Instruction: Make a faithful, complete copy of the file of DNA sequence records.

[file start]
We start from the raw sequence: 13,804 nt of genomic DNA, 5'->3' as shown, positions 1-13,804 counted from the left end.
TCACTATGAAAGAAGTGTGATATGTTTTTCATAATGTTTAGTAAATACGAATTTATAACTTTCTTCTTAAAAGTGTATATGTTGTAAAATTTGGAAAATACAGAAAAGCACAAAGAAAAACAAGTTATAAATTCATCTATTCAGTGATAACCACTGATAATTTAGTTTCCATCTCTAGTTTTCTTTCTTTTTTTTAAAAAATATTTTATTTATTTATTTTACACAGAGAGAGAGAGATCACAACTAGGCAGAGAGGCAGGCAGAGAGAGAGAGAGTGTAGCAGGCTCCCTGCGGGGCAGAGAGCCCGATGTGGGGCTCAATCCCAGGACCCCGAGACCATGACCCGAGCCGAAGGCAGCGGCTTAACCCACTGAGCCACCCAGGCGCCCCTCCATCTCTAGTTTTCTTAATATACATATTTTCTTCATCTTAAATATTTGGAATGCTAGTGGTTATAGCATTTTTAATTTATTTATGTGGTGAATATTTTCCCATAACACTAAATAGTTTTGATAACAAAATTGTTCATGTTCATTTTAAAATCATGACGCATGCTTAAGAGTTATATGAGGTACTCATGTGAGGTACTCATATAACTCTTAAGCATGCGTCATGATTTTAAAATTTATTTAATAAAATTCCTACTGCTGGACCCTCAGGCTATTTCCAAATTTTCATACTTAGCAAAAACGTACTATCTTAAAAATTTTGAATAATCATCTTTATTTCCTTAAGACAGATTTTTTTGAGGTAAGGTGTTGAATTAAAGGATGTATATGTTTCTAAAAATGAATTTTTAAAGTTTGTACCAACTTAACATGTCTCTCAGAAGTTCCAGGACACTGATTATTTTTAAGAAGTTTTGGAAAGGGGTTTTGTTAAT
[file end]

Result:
We start from the raw sequence: 13,804 nt of genomic DNA, 5'->3' as shown, positions 1-13,804 counted from the left end.
TCACTATGAAAGAAGTGTGATATGTTTTTCATAATGTTTAGTAAATACGAATTTATAACTTTCTTCTTAAAAGTGTATATGTTGTAAAATTTGGAAAATACAGAAAAGCACAAAGAAAAACAAGTTATAAATTCATCTATTCAGTGATAACCACTGATAATTTAGTTTCCATCTCTAGTTTTCTTTCTTTTTTTTAAAAAATATTTTATTTATTTATTTTACACAGAGAGAGAGAGATCACAACTAGGCAGAGAGGCAGGCAGAGAGAGAGAGAGTGTAGCAGGCTCCCTGCGGGGCAGAGAGCCCGATGTGGGGCTCAATCCCAGGACCCCGAGACCATGACCCGAGCCGAAGGCAGCGGCTTAACCCACTGAGCCACCCAGGCGCCCCTCCATCTCTAGTTTTCTTAATATACATATTTTCTTCATCTTAAATATTTGGAATGCTAGTGGTTATAGCATTTTTAATTTATTTATGTGGTGAATATTTTCCCATAACACTAAATAGTTTTGATAACAAAATTGTTCATGTTCATTTTAAAATCATGACGCATGCTTAAGAGTTATATGAGGTACTCATGTGAGGTACTCATATAACTCTTAAGCATGCGTCATGATTTTAAAATTTATTTAATAAAATTCCTACTGCTGGACCCTCAGGCTATTTCCAAATTTTCATACTTAGCAAAAACGTACTATCTTAAAAATTTTGAATAATCATCTTTATTTCCTTAAGACAGATTTTTTTGAGGTAAGGTGTTGAATTAAAGGATGTATATGTTTCTAAAAATGAATTTTTAAAGTTTGTACCAACTTAACATGTCTCTCAGAAGTTCCAGGACACTGATTATTTTTAAGAAGTTTTGGAAAGGGGTTTTGTTAAT